Jud Nirenberg is a co-author of Romani Politics in Contemporary Europe (Palgrave-MacMillian), the editor and a co-author of Gypsy Sexuality: Romani and Outsiders’ Perspectives on Intimacy (Clambake Press) and author of Samson’s Walls (Oak Tree Publications) as well as the editor of a wide range of reports by international development and human rights organizations.
He is open to working with writers of literary fiction (novels or novellas) and of a wide range of non-fiction topics. He is especially attracted to history, cultural and literary criticism, foreign policy, human rights, marine issues and sociolinguistics. He will consider reading memoirs that improve our understanding of these issues.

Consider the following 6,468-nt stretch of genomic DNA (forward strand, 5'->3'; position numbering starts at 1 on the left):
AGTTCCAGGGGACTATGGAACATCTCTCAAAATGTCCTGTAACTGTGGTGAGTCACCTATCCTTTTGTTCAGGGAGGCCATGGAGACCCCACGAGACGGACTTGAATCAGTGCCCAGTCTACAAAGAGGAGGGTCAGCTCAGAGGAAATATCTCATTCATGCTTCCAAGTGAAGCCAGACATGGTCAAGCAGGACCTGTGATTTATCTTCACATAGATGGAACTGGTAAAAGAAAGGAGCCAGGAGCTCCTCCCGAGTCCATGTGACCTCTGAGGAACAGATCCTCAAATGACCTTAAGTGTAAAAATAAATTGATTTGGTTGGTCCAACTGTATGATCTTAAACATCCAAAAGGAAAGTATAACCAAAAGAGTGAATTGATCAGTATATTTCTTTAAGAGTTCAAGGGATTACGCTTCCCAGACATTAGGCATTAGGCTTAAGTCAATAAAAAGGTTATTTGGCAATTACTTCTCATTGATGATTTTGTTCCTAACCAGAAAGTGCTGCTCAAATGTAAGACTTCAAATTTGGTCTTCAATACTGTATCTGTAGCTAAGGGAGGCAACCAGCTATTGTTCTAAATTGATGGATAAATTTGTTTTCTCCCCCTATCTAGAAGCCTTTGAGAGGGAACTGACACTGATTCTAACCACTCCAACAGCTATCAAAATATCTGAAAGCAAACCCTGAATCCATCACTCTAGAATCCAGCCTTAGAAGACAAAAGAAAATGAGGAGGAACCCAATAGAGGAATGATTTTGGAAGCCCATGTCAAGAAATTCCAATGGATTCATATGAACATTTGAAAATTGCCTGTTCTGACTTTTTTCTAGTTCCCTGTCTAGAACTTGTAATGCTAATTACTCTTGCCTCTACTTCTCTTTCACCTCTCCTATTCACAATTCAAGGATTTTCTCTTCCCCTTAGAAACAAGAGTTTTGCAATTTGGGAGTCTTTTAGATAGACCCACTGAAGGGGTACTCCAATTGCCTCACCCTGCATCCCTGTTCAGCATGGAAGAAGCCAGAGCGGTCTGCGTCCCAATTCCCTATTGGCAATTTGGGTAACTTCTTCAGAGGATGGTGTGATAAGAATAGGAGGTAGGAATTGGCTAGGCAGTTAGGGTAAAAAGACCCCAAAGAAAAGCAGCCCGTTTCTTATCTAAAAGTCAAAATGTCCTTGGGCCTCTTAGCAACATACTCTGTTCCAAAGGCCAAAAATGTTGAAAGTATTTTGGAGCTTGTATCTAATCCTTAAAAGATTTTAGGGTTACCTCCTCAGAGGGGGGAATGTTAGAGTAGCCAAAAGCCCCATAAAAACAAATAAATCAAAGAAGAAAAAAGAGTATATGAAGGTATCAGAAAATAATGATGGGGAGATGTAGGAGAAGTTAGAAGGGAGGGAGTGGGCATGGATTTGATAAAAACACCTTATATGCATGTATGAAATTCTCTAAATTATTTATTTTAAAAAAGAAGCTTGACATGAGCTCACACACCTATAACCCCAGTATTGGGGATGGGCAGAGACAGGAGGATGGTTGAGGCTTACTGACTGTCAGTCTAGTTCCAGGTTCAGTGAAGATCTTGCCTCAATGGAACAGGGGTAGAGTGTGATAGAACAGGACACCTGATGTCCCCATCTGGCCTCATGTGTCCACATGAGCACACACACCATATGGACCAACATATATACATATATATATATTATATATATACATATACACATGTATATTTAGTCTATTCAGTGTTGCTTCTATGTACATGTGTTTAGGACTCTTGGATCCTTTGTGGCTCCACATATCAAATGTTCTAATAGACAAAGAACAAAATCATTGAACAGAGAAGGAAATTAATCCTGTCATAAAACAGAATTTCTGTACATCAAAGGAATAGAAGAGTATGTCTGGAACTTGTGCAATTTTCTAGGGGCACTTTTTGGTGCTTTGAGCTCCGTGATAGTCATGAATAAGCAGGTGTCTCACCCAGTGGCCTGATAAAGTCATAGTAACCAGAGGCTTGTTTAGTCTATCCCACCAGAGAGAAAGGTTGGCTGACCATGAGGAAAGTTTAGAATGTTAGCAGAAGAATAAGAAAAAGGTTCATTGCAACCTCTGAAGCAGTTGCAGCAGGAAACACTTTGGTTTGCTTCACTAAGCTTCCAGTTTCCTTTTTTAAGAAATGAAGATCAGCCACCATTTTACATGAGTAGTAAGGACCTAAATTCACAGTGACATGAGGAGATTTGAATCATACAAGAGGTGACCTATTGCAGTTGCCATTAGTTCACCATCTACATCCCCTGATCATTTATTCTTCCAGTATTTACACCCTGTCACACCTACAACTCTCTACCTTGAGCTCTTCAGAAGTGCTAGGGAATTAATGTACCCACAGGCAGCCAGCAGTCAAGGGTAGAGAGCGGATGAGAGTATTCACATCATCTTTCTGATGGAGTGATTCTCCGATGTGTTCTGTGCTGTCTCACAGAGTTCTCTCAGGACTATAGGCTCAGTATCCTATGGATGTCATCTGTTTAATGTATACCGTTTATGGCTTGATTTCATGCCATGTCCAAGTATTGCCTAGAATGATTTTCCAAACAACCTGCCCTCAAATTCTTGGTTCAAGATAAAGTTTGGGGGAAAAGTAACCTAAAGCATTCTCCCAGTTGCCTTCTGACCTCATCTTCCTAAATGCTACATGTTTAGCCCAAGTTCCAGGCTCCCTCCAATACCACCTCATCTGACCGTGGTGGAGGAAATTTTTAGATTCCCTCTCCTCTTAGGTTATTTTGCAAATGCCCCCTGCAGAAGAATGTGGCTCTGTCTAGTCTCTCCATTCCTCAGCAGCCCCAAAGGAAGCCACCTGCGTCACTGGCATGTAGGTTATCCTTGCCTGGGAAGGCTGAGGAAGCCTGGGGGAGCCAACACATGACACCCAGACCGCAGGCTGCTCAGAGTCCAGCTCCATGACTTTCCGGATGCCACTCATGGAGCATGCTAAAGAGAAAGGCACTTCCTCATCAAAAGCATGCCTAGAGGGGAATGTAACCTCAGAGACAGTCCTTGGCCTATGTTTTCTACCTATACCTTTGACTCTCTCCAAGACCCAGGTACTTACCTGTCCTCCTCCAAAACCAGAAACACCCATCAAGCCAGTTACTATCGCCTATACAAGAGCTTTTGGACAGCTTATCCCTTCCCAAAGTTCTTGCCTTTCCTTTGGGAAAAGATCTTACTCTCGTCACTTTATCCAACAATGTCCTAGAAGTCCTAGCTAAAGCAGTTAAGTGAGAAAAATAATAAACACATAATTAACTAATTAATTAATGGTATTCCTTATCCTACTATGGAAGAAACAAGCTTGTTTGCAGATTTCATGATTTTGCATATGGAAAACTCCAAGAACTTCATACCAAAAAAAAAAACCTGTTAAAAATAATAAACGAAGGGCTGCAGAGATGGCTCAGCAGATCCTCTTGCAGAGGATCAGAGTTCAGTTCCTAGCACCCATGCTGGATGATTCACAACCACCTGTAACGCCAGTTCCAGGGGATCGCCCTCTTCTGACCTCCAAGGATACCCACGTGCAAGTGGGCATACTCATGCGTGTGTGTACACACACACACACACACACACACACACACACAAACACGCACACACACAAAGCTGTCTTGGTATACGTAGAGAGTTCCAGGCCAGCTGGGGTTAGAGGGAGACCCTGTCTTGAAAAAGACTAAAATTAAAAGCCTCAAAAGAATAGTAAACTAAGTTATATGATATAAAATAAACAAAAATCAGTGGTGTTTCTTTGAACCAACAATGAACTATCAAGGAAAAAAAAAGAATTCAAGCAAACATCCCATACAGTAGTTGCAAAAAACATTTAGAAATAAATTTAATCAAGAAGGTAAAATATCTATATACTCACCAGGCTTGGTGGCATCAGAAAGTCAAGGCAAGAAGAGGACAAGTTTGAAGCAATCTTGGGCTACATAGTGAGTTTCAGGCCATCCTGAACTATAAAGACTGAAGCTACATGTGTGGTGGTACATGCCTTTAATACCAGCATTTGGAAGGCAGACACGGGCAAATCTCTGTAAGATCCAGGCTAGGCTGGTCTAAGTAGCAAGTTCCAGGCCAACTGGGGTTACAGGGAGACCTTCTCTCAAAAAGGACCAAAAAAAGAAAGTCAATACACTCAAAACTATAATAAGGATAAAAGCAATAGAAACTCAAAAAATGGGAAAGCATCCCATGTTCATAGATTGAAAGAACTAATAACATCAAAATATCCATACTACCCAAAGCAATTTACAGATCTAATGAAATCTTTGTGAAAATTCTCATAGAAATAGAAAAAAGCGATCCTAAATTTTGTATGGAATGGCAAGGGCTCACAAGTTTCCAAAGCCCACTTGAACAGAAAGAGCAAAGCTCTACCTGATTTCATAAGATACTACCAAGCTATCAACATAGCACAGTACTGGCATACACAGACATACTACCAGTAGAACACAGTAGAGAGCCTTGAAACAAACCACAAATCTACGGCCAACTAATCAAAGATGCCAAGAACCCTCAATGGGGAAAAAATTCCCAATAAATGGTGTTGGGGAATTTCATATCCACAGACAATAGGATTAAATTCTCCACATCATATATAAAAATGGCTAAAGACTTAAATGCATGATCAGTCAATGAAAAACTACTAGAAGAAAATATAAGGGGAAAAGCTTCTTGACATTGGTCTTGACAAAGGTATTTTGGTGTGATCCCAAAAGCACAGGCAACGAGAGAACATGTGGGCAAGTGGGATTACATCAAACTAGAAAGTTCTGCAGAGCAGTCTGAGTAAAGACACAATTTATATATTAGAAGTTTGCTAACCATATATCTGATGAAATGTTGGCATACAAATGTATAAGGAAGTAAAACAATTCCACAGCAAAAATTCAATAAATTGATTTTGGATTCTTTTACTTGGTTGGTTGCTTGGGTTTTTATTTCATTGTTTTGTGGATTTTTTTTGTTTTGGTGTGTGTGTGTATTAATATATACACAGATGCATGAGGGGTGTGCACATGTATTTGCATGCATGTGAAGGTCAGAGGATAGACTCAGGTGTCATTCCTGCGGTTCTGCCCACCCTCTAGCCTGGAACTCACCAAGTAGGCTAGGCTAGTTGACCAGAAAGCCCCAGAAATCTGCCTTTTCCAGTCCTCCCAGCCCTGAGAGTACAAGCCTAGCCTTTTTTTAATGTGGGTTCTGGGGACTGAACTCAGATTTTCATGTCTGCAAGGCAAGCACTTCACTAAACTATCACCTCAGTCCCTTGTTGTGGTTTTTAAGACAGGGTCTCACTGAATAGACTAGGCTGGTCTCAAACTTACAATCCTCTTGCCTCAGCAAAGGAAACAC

On the subject of novel submissions, he writes:
David Foster Wallace wrote, in 1988 that “while television has from its beginnings been openly motivated by – has been about – considerations of mass appeal and L.C.D. and profit…readers and society may properly expect important, lasting contributions from a narrative art that understands itself as about considerations more important than…balance sheets”.
While one shouldn’t ignore the brilliant writing that came out in the 80s or since, Wallace’s words still apply. Big publishers are more and more driven by the L.C.D. and, more specifically, by tastes of a market that seems to want novels to imitate film or the norms of visual narrative. The best way to explain the novels I hope to read is to say what they are not; they are neither genre nor inspired by a film or director.